On the 16th June the team spent the day with the Botswana Defence Force (BDF) Band Garbarone, after introductions the team assisted with an Officer Commissioning Parade rehearsal and provided feedback to the band afterwards. In the afternoon the bandmaster took a full band rehearsal of the parade music, then later in the evening the team joined with the BDF Band performing a concert for the Officer Cadets.

Next day it was the turn of  the brass quintet who performed at a Queen’s Birthday Party at the British High Commission enjoying some traditional British food and providing background music. Our final day of training with the BDF Band proved to be an interesting one, despite major issues with a power cut the team still managed to provide some tuition to the various sections of the band. The team were later taken on a tour of the BDF zoo where they keep animals for the purposes of training and educating their soldiers about wildlife they may encounter in the field.

The team with a statue of Nelson Mandela in Johannesburg

The team with a statue of Nelson Mandela in Johannesburg

After leaving presentations and photos with the BDF Band the team headed back to the hotel for a final meal and to pack for the journey home. The team packed up the vehicles and drove from Botswana back to Johannesburg for the flight back to the UK. The team arrived home full of amazing memories, life-changing events and feeling thoroughly satisfied that we had completed the trip and leaving the musicians we trained with plenty of new skills and things to think about over the coming months.


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Find out more about the Corps of Army Music

Bloodhound SSC: Inspiring the next generation of Engineers Pt 2

Major Oli Morgan is the Team Leader for the Army’s involvement in the Bloodhound SuperSonic Car project

Major Oli Morgan is the Team Leader for the Army’s involvement in the Bloodhound SuperSonic Car project

Major Oli Morgan is the Team Leader for the Army’s involvement in the Bloodhound SuperSonic Car project.  As an Aircraft Engineering Officer in the Royal Electrical & Mechanical Engineers (REME), his technical background on Apache is used to good effect to provide the Bloodhound team with technical advice on Engineering Assurance. In addition to his engineering role, he is also responsible for recruiting each six-month attachment of personnel and managing the team on a day-to-day basis.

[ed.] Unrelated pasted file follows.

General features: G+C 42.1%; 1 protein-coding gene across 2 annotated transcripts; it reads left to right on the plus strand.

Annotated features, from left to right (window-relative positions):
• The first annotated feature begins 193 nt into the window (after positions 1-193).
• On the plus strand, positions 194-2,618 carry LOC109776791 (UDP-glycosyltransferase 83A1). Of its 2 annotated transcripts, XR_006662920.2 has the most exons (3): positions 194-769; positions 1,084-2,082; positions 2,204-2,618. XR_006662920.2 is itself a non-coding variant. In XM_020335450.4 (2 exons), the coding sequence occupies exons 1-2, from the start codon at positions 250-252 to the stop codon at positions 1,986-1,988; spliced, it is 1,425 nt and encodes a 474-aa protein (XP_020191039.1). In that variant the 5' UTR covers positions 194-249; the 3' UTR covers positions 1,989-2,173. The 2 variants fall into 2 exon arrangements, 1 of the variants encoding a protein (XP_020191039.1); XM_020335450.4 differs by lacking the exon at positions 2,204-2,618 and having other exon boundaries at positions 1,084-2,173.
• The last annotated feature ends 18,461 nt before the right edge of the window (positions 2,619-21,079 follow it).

Opening Bloodhound SSC’s Technical Centre

This summer Minister for Universities and Science, David Willetts MP, formally opened the new Bloodhound Technical Centre in Avonmouth, Bristol. It was a fantastic event with the Minister talking about the importance of UK skills and the increasing demand for Scientists, Engineers and Mathematicians.

REME Corporal Lisah Brooking keeping a keen eye on Minister David Willetts MP. Image by Stephan Marjoram

REME Corporal Lisah Brooking keeping a keen eye on Minister David Willetts MP. Image by Stephan Marjoram

And it’s this challenge that Bloodhound SSC intends to tackle – to inspire kids into STEM subjects by building a car capable of 1000 mph and allowing the student population to be able to engage and follow the project.

Bloodhound SSC’s new technical centre has been occupied for a few months while the team have been commissioning the site and getting all the workshop machines ready to go. The new centre looks impressive and provides the design team as well build engineers/fabricators with a great facility in which we will build the car. A special mention must go to SSgt Neil Gallagher who received a commendation from Director Richard Noble for his part in managing the move to the new Avonmouth site.

SSgt Neil Gallagher with his commendation. Image by Stefan Marjoram

SSgt Neil Gallagher with his commendation. Image by Stefan Marjora

SSgt Gallagher got permission to extend his attachment by 2 months to see the move through to completion. He has since handed over to his successor SSgt Ben Richards who continues the role of Workshop Manager supporting Chris Dee (Build Manager) to ensure the machines are fit and are available at all times.

Introducing the new REME team

SSgt Ben Richards. Image Stefan Marjoram

SSgt Ben Richards. Image Stefan Marjoram

The composition of the second team of REME tradesmen has developed to reflect the changes and demands of the build as it continues. As we move into the assembly of the rear upper chassis, SSgt Ben Richards’ experience repairing aircraft on Operations comes to the fore. He has been helping to build the chassis rails that connect the carbon fibre monocoque to the rear lower chassis.

Ssgt Henry Breed. Image Stefan Marjoram